In 1978, a little known cartoonist named Art Spiegelman published a collection of his best short strips up to that point, many of which appeared in various obscure underground comics throughout the 1970s.
Breakdowns had very limited distribution, and was a commercial anomaly -- there was no market for such books at the time. (Will Eisner's contemporaneous graphic novel A Contract with God had the same problem.) Not content to merely riff on sex and drugs like many other undergrounders, Spiegelman created self-conscious experimental work that deconstructed the language of comics and conventions of the form, and probed his own subconscious. Not just cheap thrills for stoners, his work challenged the reader and dared to assume that comics could be art fit for adults.
While toiling on what would become Breakdowns, Spiegelman helped keep the wolf from the door by working for the Topps bubblegum company, where he helped create their Wacky Packages parody (which drew on his roots as a teenage MAD magazine aficionado). This compartmentalization freed Spiegelman to work without commercial considerations, and it later also directly led him to found RAW magazine, a venue for avant-garde cartoonists that not only serialized Spiegelman's own Maus but provided a platform for such visionary talents as Gary Panter, Charles Burns and Argentina's José Muñoz.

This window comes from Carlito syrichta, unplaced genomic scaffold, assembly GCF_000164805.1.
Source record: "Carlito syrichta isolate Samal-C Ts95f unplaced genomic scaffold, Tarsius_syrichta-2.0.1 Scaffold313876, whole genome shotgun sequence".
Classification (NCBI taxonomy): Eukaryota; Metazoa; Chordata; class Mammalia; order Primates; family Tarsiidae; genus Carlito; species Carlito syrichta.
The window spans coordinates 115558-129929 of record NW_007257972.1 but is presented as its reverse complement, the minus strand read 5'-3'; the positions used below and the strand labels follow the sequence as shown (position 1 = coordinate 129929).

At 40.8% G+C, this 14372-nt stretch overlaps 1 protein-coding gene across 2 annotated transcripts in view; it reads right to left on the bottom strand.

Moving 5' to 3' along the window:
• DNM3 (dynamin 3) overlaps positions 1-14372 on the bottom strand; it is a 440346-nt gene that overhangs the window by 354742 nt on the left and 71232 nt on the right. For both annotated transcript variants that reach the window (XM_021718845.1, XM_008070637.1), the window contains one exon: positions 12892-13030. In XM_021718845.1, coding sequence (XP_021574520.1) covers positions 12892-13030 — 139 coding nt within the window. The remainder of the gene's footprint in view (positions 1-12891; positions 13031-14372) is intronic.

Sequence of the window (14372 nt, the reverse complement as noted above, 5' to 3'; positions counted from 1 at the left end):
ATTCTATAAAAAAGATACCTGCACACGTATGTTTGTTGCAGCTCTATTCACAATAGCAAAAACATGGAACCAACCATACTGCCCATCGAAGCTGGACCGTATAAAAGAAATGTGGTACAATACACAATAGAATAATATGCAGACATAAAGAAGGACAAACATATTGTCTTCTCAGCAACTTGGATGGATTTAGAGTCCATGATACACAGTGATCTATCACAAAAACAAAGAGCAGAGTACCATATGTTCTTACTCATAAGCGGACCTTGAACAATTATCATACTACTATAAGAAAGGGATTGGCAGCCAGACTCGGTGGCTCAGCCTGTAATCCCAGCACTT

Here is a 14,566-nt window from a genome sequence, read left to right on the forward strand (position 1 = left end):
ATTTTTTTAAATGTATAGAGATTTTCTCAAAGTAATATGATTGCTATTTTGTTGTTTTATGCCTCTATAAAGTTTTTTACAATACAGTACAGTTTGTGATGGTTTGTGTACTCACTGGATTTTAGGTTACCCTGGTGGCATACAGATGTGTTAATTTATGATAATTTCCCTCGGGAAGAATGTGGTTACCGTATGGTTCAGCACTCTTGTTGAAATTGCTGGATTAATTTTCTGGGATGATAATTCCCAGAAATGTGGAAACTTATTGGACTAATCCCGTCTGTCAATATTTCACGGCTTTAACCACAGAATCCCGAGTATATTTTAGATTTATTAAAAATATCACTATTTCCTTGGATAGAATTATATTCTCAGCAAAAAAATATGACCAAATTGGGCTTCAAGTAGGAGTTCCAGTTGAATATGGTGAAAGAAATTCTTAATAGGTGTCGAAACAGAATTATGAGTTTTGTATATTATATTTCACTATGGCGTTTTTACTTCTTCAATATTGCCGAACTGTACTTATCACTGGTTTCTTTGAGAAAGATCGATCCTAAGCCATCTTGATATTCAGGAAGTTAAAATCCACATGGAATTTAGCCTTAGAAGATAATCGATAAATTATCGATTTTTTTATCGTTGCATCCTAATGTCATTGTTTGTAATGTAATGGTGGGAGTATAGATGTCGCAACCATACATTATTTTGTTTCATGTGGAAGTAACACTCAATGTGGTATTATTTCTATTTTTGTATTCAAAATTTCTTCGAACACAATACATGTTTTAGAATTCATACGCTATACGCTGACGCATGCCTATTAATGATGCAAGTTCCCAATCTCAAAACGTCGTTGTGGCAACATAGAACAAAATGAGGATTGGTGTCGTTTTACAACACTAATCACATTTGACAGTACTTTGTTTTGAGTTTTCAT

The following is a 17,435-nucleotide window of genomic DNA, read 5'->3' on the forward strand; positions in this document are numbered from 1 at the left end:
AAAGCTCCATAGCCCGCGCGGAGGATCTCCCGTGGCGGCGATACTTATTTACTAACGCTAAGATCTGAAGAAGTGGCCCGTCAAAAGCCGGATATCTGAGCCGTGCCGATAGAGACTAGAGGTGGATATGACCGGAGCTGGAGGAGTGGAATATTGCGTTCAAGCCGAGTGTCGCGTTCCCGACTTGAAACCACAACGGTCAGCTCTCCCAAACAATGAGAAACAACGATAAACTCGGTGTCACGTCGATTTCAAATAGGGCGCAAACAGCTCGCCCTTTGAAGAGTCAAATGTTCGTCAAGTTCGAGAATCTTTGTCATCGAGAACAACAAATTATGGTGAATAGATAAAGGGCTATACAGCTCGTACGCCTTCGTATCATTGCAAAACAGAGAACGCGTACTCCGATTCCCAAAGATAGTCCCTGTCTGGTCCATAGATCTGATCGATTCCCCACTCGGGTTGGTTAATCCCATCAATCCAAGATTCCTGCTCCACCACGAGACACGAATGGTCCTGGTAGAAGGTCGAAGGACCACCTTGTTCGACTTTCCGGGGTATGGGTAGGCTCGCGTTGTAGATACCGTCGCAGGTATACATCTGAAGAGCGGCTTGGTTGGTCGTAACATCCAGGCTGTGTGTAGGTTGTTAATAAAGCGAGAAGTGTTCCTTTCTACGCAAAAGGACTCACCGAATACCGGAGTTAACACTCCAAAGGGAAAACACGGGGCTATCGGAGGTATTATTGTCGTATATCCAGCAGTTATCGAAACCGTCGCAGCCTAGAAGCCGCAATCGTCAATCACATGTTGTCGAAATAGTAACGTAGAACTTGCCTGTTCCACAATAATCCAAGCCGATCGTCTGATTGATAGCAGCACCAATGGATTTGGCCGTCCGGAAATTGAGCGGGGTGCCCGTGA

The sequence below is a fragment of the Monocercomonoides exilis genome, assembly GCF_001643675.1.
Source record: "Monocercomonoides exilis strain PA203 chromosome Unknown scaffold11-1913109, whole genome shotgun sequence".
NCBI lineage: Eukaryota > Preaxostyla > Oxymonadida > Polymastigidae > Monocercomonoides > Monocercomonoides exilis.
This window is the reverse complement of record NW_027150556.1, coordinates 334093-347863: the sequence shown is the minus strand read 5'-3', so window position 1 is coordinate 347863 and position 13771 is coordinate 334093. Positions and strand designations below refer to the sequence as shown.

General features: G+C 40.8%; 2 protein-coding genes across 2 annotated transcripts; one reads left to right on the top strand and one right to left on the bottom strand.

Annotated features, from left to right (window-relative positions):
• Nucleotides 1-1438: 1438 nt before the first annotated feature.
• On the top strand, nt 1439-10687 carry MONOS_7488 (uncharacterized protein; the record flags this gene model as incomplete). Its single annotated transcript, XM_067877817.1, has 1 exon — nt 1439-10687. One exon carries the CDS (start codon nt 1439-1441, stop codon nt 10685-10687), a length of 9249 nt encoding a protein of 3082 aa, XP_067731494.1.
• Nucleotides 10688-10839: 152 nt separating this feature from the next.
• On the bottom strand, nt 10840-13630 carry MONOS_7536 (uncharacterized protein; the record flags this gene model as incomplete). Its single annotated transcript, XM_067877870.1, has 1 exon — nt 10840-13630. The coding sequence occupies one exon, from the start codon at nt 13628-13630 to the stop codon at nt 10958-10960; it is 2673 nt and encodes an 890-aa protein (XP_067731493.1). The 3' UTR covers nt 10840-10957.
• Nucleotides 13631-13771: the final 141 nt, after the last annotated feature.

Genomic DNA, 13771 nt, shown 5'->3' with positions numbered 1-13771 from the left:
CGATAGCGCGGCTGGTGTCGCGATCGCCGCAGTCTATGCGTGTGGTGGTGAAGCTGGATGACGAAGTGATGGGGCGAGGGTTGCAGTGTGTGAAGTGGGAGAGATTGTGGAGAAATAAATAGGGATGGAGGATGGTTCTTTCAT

In this lavishly produced new edition of Breakdowns, Spiegelman bookends the content of the original book with an amusing cartoon take on his earlier self and an autobiographical afterword. Much of the darkness has lifted, and he now draws on turn-of-the-century newspaper comic strips more than the expressionist angst that informed his earlier work, though he's still an experimentalist at heart. He's made peace with the checkered history of his chosen art form, and seems to view it with a bit of bemusement.
"Prisoner of The Hell Planet" depicts the suicide of his mother as an expressionist nightmare, and shows him coming into his own visually and as a writer. An earlier short version of his award-winning holocaust memoir Maus sheds light on how much Spiegelman later pared down his art and writing to streamline the narrative -- his version here is clumsy and emotionally clunky. When he does treat explicit sex in "Little Signs of Passion," it's not erotic; he prefers to use it as an exercise to investigate storytelling conventions. Those straightforward narrative conventions are literally broken down with "As The Mind Reels" and "Malpractice Suite" which are to comics as Godard is to film: an unprecedented explosion of narrative form.
Breakdowns is a flashpoint from which a good deal of today's alternative comics derive, the book that proved that Spiegelman was not just another underground cartoonist, and is still after 30 years a heady delight.